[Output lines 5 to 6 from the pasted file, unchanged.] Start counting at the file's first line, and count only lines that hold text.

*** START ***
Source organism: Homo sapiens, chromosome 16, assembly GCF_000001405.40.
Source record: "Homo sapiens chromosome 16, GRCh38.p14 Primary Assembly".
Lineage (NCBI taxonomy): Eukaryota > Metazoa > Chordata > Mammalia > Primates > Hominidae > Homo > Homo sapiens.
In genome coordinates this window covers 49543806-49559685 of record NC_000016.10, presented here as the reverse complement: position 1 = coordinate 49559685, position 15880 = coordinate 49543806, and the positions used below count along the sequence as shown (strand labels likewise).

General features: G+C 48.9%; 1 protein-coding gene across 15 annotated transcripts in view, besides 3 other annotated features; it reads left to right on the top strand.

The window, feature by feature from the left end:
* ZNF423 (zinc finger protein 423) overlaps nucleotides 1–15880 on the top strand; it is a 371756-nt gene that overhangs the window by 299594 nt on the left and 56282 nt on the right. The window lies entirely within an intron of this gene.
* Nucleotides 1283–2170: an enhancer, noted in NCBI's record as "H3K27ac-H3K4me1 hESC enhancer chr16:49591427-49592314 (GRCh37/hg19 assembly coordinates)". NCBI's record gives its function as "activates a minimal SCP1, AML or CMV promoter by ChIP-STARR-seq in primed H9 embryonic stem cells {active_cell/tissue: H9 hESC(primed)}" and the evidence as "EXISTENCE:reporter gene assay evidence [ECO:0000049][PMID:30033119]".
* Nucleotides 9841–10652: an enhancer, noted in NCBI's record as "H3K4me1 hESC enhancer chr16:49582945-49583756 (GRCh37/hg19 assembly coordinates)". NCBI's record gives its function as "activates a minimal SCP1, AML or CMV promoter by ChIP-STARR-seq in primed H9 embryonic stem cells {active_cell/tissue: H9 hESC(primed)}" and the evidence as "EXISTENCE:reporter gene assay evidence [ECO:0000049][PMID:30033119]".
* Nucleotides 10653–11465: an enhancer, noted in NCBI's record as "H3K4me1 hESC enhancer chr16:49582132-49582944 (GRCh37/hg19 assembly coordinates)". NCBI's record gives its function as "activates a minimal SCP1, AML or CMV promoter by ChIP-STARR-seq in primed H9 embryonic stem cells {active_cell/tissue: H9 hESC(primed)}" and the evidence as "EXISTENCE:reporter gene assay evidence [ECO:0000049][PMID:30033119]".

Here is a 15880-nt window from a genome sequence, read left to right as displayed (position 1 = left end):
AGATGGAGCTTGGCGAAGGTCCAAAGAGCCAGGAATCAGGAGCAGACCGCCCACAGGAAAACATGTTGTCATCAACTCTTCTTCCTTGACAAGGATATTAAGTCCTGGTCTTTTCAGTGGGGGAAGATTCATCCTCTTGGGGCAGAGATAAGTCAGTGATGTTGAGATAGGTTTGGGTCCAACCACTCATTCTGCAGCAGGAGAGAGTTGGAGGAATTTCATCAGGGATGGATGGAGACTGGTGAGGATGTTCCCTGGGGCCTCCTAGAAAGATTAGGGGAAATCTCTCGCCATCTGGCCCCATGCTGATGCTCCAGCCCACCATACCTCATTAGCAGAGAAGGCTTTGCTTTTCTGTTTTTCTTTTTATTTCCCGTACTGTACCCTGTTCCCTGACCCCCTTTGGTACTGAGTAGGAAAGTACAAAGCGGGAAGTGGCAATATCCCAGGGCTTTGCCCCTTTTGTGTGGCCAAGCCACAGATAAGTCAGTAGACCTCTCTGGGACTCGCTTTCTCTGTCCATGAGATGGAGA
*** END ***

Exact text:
General features: G+C 48.9%; 1 protein-coding gene across 15 annotated transcripts in view, besides 3 other annotated features; it reads left to right on the top strand.

The window, feature by feature from the left end: